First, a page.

Even though I begged and pleaded with him that I had no imminent timetable and only was thinking creatively or employing dark humor, he did not care. "You need to spend 72 hours in a hospital to get your thinking straight."
This all happened on a Friday morning around 10 am. After the ambulance ride and the 13 hour delay in the emergency room of the local hospital before I was finally at the psyche chalet, it was after midnight. I went through two hours of questioning by a number of people, was photographed, had my belongings and clothes taken from me and assigned a room at 3 am.
My immediate thoughts were that I'd only be in the hospital Saturday, Sunday and maybe Monday - Tuesday at the latest. However, on Monday afternoon, a social worker met with me to explain how the process worked. She told me that the "Pink Slip" required me to be under medical observation for 72 hours - weekends did not count because the doctors were only on call - so my 72 hours really began on Monday morning. I was also informed by this lady that I had the "option" to sign a voluntary admittance form. This would keep me in the hospital until the medical team assigned to me deemed me safe to return to society. I asked her, "What if I don't sign it?"
She told me, "Then we go to the second floor where there is a judge and you will be committed and may wind up staying here longer." Some "option".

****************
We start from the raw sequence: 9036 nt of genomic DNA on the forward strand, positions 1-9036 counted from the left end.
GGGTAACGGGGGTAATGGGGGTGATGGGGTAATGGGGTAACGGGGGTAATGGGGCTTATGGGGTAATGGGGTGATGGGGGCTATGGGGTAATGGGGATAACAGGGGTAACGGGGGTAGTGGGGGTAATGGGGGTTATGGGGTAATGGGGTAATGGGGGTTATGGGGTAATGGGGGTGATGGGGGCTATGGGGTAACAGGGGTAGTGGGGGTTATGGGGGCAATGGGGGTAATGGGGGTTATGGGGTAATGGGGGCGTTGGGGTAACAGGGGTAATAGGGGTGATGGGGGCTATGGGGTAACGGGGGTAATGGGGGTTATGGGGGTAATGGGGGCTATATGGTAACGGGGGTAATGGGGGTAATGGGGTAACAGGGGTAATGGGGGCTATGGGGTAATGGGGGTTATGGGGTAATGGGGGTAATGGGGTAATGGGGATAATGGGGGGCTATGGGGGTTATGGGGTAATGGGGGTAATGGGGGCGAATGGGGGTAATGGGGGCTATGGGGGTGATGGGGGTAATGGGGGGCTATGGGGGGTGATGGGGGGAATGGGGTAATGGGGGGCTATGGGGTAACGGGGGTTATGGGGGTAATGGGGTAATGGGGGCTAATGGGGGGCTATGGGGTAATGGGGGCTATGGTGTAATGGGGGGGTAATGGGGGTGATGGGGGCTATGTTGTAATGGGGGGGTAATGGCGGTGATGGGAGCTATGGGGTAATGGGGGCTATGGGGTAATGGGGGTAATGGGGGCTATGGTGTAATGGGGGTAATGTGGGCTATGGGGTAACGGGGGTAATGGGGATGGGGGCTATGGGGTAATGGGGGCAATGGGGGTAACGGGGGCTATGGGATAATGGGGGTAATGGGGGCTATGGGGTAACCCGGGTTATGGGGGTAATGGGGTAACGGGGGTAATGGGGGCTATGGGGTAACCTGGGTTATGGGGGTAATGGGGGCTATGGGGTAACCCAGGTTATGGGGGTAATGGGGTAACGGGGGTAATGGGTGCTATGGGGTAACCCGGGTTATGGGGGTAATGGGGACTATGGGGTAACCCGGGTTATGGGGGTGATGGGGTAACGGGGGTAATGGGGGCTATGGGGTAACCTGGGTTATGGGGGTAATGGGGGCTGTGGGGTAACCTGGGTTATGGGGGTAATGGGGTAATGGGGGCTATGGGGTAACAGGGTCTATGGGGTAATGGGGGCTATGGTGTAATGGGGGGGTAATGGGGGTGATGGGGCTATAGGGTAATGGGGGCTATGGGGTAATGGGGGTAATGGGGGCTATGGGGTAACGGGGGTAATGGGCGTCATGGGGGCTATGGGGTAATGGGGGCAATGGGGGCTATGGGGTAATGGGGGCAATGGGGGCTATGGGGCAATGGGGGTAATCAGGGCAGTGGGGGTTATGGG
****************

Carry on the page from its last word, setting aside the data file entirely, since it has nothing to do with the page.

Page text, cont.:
Oh, I forgot to mention, you are locked in the hospital in your wing of the floor. You're in there with about twenty to twenty-five other mental patients. You can't go outside and you can only have visitors in the evening, except on weekends. No cell phones allowed. No pencils. You have to check out a razor to shave and have it checked back in.
I spent three weeks there. The drugs were plentiful. The care was cordial. Some of my fellow patients were completely out of their minds. (Someday I hope to write a book about it.) The food was mediocre but not horrible. During the three weeks I was locked up, from the end of September to the middle of October, the seasons had changed. It was warm and sunny when I went in. It was chilly, cloudy and raining when I left.
What does any of this have to do with blogging?
Something happened when I came out of that hospital. It was as if my whole world had crumbled to nothing. I thought to myself, "I can't get any lower than this." My will to write had completely dissipated. I did little but eat, take my medications, sit in a chair and watch TV for four and a half months. I can't explain why I shut down. I was supposedly on the "right" medication. I was supposedly "better off" because of the three weeks I spent in the crazy house. But I wasn't. I'm still struggling.
The only therapy that seems to work for me is reading and writing. A few weeks ago, I began reading. Today, I'm at the public library writing. Recovery and returning to where I need to be will take time. Every bit of progress is the result of taking a step - one step - followed by another.
I've always been crazy. Now I have labels and medications to verify my insanity. But it always worked for me in the past. I just have to keep plugging along and convince myself that I'm WINNING!
PS - I just started following Charlie Sheen on Twitter.
Five Steps To Recovery From Mental Illness
Recovery From Mental Illness Should Include Groups
Mental Illness | My Psychiatrist Says My Mental Health Is Improving
The Stigma Of Mental Illness